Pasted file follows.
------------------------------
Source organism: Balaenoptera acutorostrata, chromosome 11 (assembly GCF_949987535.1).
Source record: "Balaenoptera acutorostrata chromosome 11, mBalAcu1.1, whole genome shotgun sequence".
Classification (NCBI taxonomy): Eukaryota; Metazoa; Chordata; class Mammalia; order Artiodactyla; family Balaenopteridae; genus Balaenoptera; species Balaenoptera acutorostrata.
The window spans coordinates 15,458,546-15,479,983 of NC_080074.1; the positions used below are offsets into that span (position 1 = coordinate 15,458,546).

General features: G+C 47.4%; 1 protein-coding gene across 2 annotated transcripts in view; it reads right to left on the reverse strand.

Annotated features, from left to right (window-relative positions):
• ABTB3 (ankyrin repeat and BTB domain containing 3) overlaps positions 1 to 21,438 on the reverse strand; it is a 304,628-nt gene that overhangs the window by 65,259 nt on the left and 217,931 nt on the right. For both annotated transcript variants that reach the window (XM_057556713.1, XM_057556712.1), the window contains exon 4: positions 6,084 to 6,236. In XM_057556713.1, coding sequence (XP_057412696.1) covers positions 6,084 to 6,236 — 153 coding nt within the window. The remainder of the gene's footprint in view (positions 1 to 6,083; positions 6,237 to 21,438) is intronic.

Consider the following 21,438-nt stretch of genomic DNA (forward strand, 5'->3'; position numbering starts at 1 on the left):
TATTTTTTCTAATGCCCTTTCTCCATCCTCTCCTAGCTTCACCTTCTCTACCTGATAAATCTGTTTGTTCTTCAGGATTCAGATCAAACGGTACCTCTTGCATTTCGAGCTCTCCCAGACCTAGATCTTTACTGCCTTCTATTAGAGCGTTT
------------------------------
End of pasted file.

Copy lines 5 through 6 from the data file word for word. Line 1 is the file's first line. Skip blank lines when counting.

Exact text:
General features: G+C 47.4%; 1 protein-coding gene across 2 annotated transcripts in view; it reads right to left on the reverse strand.

Annotated features, from left to right (window-relative positions):